Monday, April 9, 2012


Scores of people took to the streets in Cape Coast last month  to celebrate the dawn of a new era in mental health care and understanding in Ghana.
The long-awaited Mental Health Bill finally passed parliament on March 6. Its passage came several days earlier than expected, eliciting shouts, in a joyful abandonment of House protocol, from those lobbyists present to hear Michael Quay make the announcement.
First introduced to parliament in 2004, the Ghana Health Service originally expected the Mental Health Bill to become law by 2006. The wild applause was a natural response for the health, legal and human rights workers who had been lobbying, negotiating and agitating for it for more than eight years.
Even Ghana Health Service’s chief psychiatrist Akwasi Osei was said to “pop champagne” when he heard the announcement.
“It is my expectation that five years from now there will be no mad persons roaming the streets of the country, since they will be effectively treated and integrated into society,” Dr Osei told the Daily Graphic.
It was a sentiment shared by Ankaful Psychiatric Hospital Medical Director Kwaw Armah-Arloo.
As one of only 13 qualified psychiatrists practising in Ghana and the head of one of the three psychiatric hospitals, Dr Armah-Arloo has been a central figure in shaping the legislation. And, he said, were he present when the bill’s passage was announced, he had no doubt he would have joined his colleagues in jubilation.
At its heart, the passage of the bill into law will enable the shift from institutional to community-based care for most mental health patients.
While it will take six months to become operational, already changes can be seen.
The march in Cape Coast followed a similar one in Accra and is all part of a concerted effort by the mental health reform architects to educate people about the realities of mental health.
The new law will establish a Mental Health Board independent of the Ghana Health Service, which means it will be able to source external funding from NGOs. It also allows for greater integration of mental health services by establishing district committees to ensure access to care is more uniform nationally.
It is the first significant overhaul of mental health since legislation was first introduced in Ghana in 1972.
Above all, says Dr Armah-Arloo, the establishment of the Mental Health Board and the shift to community-based care will ensure better use of available resources. That, he said, would not only benefit patients but the government and all taxpayers.
“The biggest problem until now we have emphasised on institutional care, especially the three big psychiatric hospitals, which unfortunately are all in the southern part of Ghana” Dr Armah-Arloo said.
“So that has been the practice in the past -- just dumping people in psychiatric hospitals.
“What we want to do new is shift the emphasis into the community. So we are shifting from institutional-based care to community-based care.”
While this shift would not spell the end for psychiatric hospitals, Dr Armah-Arloo said it would end many years of frustration for mental health professionals.
Until the enactment of the bill, mental health care, excluding the cost of medications, makes up a paltry proportion of the overall GHS budget, between 2 and 2.5%.
Too much of this funding, Dr Armah-Arloo said, was wasted on things like feeding and cleaning up after inpatients rather than actually treating them.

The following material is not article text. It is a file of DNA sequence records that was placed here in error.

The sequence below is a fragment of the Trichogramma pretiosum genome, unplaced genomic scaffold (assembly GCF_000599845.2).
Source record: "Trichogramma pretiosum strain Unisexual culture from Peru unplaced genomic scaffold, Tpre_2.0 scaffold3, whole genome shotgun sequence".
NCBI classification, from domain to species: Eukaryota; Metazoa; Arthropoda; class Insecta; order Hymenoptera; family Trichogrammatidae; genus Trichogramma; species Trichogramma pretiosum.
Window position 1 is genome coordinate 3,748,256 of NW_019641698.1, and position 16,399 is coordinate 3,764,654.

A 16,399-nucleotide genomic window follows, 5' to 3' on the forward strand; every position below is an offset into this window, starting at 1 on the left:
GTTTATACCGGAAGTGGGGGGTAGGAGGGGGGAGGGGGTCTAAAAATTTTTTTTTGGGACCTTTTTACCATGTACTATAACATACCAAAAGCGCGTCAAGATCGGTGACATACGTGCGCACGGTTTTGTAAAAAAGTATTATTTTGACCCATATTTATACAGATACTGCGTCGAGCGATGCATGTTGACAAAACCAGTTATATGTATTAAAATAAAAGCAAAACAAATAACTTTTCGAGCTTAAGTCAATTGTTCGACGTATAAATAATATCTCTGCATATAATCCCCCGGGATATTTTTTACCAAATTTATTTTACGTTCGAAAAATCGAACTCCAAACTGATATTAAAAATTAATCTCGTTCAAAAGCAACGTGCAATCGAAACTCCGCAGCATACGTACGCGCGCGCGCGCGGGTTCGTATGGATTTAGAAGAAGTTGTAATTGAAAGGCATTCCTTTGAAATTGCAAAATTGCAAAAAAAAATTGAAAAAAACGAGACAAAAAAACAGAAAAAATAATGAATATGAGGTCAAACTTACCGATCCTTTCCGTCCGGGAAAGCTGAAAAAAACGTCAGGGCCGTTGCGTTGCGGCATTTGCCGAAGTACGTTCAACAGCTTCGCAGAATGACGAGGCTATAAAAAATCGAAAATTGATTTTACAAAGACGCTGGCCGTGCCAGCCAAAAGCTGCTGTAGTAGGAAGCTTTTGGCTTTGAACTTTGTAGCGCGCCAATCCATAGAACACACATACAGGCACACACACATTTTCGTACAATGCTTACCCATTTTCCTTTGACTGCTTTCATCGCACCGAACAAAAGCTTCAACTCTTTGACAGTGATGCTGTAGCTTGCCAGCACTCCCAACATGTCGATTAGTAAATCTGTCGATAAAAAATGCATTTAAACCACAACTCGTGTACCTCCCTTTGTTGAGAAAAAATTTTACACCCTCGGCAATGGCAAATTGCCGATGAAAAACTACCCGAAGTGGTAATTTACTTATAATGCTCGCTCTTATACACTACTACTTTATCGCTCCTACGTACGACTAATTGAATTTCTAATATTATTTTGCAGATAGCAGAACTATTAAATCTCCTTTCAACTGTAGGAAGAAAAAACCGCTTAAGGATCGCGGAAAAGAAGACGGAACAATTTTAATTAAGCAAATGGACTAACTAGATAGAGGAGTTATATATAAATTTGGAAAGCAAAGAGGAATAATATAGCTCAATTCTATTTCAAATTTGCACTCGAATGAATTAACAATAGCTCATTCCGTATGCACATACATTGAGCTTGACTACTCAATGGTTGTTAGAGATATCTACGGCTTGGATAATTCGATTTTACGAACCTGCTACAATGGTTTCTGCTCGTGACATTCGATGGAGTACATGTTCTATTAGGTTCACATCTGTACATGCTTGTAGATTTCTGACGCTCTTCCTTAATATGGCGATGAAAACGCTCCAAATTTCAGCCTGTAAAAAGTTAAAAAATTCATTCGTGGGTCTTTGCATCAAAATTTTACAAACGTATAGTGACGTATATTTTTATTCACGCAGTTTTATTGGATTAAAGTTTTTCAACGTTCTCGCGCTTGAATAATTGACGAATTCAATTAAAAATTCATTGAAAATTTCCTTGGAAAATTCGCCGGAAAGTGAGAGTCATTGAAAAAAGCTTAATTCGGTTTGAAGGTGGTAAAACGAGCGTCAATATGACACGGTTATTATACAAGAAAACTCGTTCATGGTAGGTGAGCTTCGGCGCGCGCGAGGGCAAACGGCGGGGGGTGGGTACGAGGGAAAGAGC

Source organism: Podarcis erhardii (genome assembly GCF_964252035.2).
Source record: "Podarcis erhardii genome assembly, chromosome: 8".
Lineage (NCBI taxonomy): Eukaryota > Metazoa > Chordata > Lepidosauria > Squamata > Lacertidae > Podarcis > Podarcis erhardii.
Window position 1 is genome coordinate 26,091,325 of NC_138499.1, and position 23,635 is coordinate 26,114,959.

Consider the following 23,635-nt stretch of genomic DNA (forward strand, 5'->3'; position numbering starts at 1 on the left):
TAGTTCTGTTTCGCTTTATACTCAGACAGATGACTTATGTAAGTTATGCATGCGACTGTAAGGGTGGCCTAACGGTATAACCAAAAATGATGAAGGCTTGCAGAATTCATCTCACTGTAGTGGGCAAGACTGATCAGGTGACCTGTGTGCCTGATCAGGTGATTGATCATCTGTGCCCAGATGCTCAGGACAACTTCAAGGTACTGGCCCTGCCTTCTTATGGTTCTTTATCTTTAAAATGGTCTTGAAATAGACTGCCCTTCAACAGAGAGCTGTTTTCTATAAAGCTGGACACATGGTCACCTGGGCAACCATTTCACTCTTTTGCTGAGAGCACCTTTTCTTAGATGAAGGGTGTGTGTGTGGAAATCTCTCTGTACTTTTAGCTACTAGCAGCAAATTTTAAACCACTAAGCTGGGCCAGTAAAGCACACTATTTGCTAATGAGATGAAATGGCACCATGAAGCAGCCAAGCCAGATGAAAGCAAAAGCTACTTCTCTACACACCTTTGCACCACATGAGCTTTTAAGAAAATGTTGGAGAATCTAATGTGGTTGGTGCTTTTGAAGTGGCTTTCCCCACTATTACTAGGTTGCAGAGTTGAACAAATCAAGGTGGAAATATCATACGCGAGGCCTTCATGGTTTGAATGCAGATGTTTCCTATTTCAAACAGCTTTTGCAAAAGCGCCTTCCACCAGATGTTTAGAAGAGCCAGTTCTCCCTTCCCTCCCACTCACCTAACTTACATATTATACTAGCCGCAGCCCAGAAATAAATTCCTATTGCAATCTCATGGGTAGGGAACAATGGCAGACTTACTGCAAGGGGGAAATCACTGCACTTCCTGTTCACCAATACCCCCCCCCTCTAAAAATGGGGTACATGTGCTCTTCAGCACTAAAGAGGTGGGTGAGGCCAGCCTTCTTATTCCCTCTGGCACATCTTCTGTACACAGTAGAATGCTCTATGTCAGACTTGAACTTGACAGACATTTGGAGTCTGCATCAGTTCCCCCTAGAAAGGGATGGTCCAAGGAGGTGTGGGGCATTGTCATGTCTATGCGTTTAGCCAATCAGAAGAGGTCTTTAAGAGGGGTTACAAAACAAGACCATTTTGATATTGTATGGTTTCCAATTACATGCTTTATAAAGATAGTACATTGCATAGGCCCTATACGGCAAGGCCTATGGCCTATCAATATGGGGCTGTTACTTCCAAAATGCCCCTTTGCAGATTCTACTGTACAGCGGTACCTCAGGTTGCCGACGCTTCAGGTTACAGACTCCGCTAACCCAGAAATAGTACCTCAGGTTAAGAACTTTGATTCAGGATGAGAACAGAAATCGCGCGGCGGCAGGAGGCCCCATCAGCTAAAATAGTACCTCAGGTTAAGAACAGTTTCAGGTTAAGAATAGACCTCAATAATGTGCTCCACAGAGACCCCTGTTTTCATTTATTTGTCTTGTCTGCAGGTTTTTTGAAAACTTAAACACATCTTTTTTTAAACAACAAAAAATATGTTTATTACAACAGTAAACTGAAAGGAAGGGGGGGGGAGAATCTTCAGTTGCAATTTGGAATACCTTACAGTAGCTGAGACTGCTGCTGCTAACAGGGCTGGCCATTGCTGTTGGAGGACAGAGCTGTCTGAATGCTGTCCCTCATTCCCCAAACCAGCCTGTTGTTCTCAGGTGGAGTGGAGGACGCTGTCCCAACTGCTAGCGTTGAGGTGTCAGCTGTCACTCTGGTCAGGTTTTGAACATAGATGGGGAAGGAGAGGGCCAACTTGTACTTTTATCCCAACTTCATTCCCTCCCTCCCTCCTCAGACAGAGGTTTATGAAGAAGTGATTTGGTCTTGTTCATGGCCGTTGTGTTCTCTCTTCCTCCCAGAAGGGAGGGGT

“Before I actually moved into psychiatry, I was a general practioner for a long time, I didn’t really think in those terms,” he said.
“When I joined psychiatry in 1998, I looked at the huge investment the government is making just feeding people.
“Here [at Ankaful] we have more than 350 inmates and we are feeding them morning, noon and night. This could be moved into the community. The government will not need to spend all this amount of money on secondary expenses like food.”
Last year, the Ghana Health Service spent 600,000 cedis on maintaining patients before factoring in their treatment costs.
The key improvements the passage of the bill brought, Dr Armah-Arloo said, would be to “prune down the number of patients in psychiatric hospitals; open psychiatric wings in regional and district hospitals; and, education”.
The number of inpatients in Ghana’s three psychiatric hospitals stands at about 1,000.
“If we can even halve this, that will be savings to the government,” Dr Armah-Arloo said.
“If you look at the cost of maintaining patients in hospitals, it’s huge. (With the changes to the law) they will be living with their own parents.”
Echoing his colleagues’ sentiments about the end of wandering lunatics, Dr Armah-Arloo said: “Most of our problems are that people are treated. They return home, but they are not integrated into their communities. Therefore, they walk the streets.
“But if you have systems in place, if you are able to monitor them, a lot of times this can be avoided.”
He said Community Mental Health officers, new roles created by the new legislation, would make regular visits to mentally ill people at their homes to make sure they were taking their medicines and getting the support they needed. These officers would also act as key liaisons between the various stakeholders in a patient’s treatment. For instance, they would ensure police officers in the local community were aware of a mentally ill person’s condition so they could treat them appropriately.
Better liaison and integration, as well as improved access to care throughout the country, and a concerted and ongoing education campaign, which has already got under way (see editorial), made Dr Armah-Arloo confident that in five years the sight of a wandering madman in Ghana would largely have been consigned to history.

No comments:

Post a Comment